New Hampshire Governor Sununu 'definitely thinking' about White House run
By Kanishka Singh
WASHINGTON (Reuters) - Republican New Hampshire Governor Chris Sununu said on Sunday he is considering running for U.S. president in 2024, adding that he believes Donald Trump would lose to Democratic President Joe Biden if the former president secures his party's nomination.
Sununu, who has served as governor of the small New England state since 2017, underscored the need for new leadership.
Asked during an appearance on the ABC News program "This Week" whether he is considering seeking the presidency, Sununu said, "I'm definitely thinking about it, and having those conversations. But at the end of the day, you're going to have a lot of Republicans that get in that race. They're all really good people. They're really good candidates."
He cited former U.S. ambassador to the United Nations Nikki Haley, former Secretary of State Mike Pompeo and current Florida Governor Ron DeSantis as among those he believes will compete for the 2024 Republican nomination. Trump, the only announced candidate, launched his bid in November. Haley is expected to kick off her campaign this month.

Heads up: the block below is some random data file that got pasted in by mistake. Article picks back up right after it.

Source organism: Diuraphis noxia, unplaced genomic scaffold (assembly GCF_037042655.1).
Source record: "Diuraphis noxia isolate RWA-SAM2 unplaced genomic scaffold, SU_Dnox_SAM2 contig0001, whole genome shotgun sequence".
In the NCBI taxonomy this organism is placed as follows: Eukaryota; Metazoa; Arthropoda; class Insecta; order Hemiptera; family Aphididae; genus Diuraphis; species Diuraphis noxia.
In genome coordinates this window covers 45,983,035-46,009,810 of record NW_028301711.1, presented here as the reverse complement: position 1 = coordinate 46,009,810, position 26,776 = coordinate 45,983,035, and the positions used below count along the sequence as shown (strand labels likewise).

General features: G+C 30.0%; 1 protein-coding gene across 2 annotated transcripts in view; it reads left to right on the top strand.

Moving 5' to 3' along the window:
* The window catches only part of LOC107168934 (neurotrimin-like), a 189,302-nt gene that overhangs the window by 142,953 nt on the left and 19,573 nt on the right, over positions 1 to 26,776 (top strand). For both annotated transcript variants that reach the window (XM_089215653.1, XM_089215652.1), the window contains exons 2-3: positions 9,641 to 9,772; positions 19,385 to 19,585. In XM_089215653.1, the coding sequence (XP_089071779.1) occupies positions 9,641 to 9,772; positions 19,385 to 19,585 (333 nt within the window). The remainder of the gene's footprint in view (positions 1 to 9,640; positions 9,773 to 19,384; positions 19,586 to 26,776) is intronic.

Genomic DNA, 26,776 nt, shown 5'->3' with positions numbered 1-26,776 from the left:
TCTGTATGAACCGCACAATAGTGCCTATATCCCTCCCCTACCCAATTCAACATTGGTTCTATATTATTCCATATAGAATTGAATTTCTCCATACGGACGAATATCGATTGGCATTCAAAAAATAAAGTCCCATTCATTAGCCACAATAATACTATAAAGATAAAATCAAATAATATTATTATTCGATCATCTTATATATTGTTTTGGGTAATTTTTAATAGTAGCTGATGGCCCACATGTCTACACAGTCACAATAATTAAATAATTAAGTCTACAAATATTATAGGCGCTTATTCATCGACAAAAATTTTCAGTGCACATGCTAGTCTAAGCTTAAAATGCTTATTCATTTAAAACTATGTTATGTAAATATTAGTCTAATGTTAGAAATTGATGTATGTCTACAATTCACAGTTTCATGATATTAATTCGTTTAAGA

Sununu forecast that Trump would lose again to Biden if they have a rematch of the 2020 election.
"Unfortunately, at the end of the day - November of 2020 showed us that, right? - Trump is going to be seen as a very extreme candidate. The country is going to push back against it," Sununu said.
Sununu has some familiarity with the White House. His father John Sununu, himself a former New Hampshire governor, served as White House chief of staff under Republican President George H. W. Bush from 1989 to 1991.
Describing his political philosophy, Chris Sununu told ABC: "I'm kind of that 'live free or die' individual liberty. I believe government has to get out of your way. And we've done it really, really well here in New Hampshire."
The Democratic National Committee on Saturday approved Biden's proposed shakeup of his party's 2024 primary calendar, ending New Hampshire's run as the party's first state-level nominating primary and giving that role to South Carolina.
The move faced opposition from leaders in New Hampshire and Iowa, which traditionally kicked off the state-by-state contest for the party presidential nominations with its caucus.
(Reporting by Kanishka Singh in Washington; Editing by Will Dunham)